Pie. Especially the ones made by my person, who is as sad as me, who knows just how I feel, just what I’m missing, who will talk all day about what we’ve lost and never get tired of it, who wants to do whatever he can to make me feel better.

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Friends, near and far, sending us love and light. So many have reached out to me, offering such kindness, making this heavy thing so much easier to hold.

The sweet animal bodies that are still here, that long for love and need care. It’s Sam’s turn to become my favorite, and when we are all ready, there will be another dog.

sam

Laughter. Last night, on the way to our friends’ house to deliver the pie, Eric suggested that they expected this happy gift of pie, so it would be funny if when they opened the door, we gave them a pie in the face instead. It was such a ridiculous and awful idea we laughed the rest of the way to their house. It felt good.

Brilliant nature — blooms and fruit and animals and trees and landscapes and sky and deep water and weather.

Practice. Yoga, meditation, writing, and dog — this regular attention, showing up and being open to whatever arises, moving in ways old and new, creativity and discovery, is medicine.

Music. I heard this song for the first time yesterday, and am totally in love.

because nothing lasts forever
some things aren’t meant to be
but you’ll never find the answers
until you set your old heart free

I’m so sad, kind and gentle reader, but at the same time I am so in love with my little life, my heart so full of every last wonderful thing that sometimes it feels like it will explode.

Self-Compassion Saturday: Judy Clement Wall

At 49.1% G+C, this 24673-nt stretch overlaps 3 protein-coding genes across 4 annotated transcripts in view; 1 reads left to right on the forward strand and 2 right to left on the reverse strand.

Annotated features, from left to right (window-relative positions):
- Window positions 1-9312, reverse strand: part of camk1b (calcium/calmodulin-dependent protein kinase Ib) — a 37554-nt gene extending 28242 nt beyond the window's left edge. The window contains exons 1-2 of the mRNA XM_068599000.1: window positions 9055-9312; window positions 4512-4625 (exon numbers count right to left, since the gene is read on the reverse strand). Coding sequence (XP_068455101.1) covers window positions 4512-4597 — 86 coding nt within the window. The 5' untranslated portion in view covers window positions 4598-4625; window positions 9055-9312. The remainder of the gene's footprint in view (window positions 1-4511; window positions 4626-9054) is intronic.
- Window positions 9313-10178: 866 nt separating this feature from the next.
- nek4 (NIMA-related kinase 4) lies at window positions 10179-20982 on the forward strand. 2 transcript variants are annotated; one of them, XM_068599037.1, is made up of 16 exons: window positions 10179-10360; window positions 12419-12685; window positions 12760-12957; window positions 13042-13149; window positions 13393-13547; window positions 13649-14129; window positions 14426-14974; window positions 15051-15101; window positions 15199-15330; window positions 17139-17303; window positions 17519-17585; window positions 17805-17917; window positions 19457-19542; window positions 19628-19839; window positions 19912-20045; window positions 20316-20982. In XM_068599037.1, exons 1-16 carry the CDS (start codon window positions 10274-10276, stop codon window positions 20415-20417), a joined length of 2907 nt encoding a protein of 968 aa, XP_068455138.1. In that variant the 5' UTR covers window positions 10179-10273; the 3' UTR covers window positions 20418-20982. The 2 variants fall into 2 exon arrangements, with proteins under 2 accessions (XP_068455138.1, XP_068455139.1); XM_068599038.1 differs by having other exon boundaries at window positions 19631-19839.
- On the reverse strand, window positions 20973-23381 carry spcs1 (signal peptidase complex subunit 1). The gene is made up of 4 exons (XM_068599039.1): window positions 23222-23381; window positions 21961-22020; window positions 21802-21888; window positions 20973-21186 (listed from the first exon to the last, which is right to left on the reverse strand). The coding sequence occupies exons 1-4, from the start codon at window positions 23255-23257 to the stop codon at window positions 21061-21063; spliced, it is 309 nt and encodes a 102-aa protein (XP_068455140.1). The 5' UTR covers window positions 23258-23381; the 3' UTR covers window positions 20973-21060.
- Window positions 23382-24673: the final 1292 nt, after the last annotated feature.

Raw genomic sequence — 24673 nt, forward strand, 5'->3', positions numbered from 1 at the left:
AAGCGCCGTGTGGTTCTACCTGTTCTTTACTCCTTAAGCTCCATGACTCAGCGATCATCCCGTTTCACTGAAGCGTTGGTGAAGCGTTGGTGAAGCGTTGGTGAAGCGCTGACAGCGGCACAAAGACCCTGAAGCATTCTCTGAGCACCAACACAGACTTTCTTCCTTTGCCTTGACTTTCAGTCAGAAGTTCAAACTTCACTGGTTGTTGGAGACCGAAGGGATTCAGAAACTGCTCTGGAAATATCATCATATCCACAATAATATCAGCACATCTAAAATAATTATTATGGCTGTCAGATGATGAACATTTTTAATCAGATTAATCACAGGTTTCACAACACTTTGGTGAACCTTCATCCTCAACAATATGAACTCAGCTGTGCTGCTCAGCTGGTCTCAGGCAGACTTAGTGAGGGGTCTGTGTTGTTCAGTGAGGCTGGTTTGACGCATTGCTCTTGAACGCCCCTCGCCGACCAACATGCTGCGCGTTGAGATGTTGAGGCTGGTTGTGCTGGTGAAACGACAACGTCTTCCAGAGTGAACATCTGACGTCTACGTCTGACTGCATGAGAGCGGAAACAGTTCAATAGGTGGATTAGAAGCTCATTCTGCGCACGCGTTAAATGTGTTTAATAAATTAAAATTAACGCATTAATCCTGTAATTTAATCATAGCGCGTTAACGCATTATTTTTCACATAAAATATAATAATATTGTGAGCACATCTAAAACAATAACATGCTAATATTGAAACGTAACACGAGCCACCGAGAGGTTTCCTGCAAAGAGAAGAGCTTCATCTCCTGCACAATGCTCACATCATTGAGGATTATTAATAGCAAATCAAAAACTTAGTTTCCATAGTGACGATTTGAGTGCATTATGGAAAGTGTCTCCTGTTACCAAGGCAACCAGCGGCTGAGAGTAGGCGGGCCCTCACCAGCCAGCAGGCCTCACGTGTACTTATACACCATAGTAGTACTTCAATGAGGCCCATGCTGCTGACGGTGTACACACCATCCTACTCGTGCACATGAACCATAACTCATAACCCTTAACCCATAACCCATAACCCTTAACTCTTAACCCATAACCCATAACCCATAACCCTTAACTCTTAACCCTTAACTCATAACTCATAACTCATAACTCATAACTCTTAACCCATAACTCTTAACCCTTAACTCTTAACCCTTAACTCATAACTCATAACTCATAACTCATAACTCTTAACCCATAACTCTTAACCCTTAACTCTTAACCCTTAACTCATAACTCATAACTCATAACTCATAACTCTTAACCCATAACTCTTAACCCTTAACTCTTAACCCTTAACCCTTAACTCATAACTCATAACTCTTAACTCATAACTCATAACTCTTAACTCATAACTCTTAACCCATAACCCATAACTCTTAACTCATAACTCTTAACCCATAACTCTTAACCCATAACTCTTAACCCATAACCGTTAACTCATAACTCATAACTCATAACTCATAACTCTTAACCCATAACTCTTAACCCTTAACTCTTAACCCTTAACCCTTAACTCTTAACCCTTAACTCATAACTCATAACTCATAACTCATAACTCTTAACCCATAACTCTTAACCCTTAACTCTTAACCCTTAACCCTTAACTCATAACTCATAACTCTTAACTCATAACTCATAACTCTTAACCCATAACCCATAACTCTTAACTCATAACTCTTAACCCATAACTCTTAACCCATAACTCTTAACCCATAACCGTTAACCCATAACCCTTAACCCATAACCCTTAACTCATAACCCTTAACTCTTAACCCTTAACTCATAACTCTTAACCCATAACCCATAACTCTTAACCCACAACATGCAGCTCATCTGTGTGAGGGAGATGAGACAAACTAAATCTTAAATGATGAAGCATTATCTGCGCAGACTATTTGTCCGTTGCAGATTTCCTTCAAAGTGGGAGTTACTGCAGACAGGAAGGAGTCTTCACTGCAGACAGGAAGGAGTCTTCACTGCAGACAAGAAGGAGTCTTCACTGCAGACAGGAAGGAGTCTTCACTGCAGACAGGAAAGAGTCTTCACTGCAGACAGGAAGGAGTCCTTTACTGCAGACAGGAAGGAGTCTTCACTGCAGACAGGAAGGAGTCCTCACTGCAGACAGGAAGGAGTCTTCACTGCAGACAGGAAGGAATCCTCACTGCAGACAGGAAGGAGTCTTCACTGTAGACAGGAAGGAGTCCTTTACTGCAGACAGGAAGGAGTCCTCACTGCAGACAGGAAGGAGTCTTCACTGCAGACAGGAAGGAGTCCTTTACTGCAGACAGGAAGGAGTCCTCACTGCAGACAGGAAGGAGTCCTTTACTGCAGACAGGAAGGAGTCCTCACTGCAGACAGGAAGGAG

I will be tender with other people’s hearts.
I will be fearless with my own.
~Judy Clement Wall

I have been deep in practicing self-compassion these past few days. The loss of our sweet Dexter offered an invitation to be fully present, experience the full measure of life, keep my heart open to the bitter and the sweet, receive big love from so many, honor all that is precious and impermanent, sink into the comfort of being connected, and be gentle with myself.

It seems so right that it would be Judy Clement Wall’s responses I’m sharing with you today. She is one of my dear doggy loving friends (in fact, in her Ten Things About Me list on her website’s about page, she says “I feel sorry for people who don’t have dogs”), a woman who “gets it,” a member of this awful club of those who’ve loved and let go. As I’ve said about her before, “In both moments of celebration and grief, Judy has offered her encouragement, inspiration, and support. I am so lucky, so grateful.”

DoodleLove

I’ve written about Judy before, “writer. doodler. love warrior.” In that post, I said,

I can’t remember how I first encountered Judy’s work, but I do know the first community project I took part in was her collaborative project with Julia Fehrenbacher, 41 6-word Days … I immediately adored her gentle, kind, brave and funny spirit, and her ability to connect people.

Everything she writes … invites readers into a conversation, into connection, to community. It might be her superpower, that and love, which is also her religion.

Judy always challenges me to open up a little more, to contemplate, to feel and to think. We have a lot in common: writing, dogs, hiking, and yoga. We also both apparently tend to be a little Lucille Ball-ish, slightly clumsy and adorably goofy from time to time. We both are in love with love. I think it’s the answer to every question, and she wrote a manifesto about it.